According to the statement, when she decided to run, “McCabe and FBI lawyers implemented a system of recusal from all FBI investigative matters involving Virginia politics, a process followed for the remainder of her campaign. During the campaign, he played no role, attended no events, and did not participate in fundraising or support of any kind.”

Democratic Congressman Elijah Cummings has called the attacks on McCabe politically motivated.

“This latest letter really goes off the deep end in terms of promoting Donald Trump’s debunked conspiracy theories and waging offensive political attacks against honorable public servants,” Cummings told the Washington Post in October 2016. “It is a shame that even a dime of taxpayer funds is being spent on this latest desperate attempt to help Trump at the polls.”


3. Trump Talked at a Rally About $700,000 Given to McCabe’s Wife’s Campaign by Democrats

President Donald Trump raised the issue of the nearly $700,000 in contributions given to McCabe’s wife during a campaign stop in Florida on two occasions in October 2016.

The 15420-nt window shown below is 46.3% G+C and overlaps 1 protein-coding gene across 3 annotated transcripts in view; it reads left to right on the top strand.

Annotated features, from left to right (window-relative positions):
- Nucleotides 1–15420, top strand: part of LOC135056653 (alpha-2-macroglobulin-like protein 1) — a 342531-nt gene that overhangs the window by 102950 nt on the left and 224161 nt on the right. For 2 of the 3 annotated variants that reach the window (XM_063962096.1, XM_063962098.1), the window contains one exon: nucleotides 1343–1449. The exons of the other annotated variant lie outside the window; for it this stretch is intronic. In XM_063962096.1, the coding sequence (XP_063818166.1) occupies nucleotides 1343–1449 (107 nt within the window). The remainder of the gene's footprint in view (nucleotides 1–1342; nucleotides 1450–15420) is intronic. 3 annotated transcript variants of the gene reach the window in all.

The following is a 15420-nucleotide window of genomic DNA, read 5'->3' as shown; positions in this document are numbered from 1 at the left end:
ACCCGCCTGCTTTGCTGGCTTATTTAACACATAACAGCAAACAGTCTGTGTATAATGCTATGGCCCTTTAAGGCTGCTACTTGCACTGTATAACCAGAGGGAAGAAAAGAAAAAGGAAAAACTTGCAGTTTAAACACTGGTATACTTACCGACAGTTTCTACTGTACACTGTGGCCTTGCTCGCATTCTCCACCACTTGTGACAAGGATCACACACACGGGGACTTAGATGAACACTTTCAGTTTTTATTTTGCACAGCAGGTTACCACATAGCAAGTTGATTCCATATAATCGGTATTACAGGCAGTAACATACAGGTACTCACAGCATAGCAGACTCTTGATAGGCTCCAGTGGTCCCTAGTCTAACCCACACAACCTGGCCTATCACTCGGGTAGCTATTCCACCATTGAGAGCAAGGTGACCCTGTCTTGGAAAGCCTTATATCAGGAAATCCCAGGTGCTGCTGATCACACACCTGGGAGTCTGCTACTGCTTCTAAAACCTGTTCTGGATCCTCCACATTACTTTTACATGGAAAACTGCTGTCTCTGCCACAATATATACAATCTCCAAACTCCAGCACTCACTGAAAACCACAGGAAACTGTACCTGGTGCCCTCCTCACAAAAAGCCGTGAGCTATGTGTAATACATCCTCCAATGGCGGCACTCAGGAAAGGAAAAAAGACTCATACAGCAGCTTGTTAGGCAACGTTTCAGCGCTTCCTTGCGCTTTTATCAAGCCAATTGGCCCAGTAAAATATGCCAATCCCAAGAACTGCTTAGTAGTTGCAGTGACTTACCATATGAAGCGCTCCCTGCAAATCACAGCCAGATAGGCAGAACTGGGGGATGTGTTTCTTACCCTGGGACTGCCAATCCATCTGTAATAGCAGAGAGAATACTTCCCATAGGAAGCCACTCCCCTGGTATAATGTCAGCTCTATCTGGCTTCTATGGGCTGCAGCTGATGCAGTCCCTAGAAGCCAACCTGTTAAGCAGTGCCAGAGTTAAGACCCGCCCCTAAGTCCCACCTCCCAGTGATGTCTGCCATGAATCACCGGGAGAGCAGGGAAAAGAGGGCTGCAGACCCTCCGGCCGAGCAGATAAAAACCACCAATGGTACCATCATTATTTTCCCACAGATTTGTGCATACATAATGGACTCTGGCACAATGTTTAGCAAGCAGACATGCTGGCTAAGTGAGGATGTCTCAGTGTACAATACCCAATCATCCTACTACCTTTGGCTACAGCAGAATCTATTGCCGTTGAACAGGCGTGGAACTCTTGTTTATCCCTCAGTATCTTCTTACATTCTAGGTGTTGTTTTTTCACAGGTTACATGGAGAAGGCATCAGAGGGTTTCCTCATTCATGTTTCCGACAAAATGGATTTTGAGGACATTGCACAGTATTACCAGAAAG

“One of the closest people to Hillary Clinton, with longstanding ties to her and husband — the closest person, I can tell you that … gave more than $675,000 to the campaign of the wife of a top FBI official who oversaw the investigation into Mrs. Clinton’s illegal email server,” Trump said at the Sanford rally, according to Politifact. “In other words, the man who was in charge of the investigation of Hillary Clinton accepted essentially from Hillary Clinton $675,000 that went to his wife.”

“Never happened before. Never happened. Not in this country’s history,” Trump said. “This is a disgrace. And she shouldn’t be allowed to run for president. She shouldn’t be allowed. She’s a crook.”

According to Politifact, the timing of contributions to McCabe’s wife do not line up with the timing of the Clinton investigation: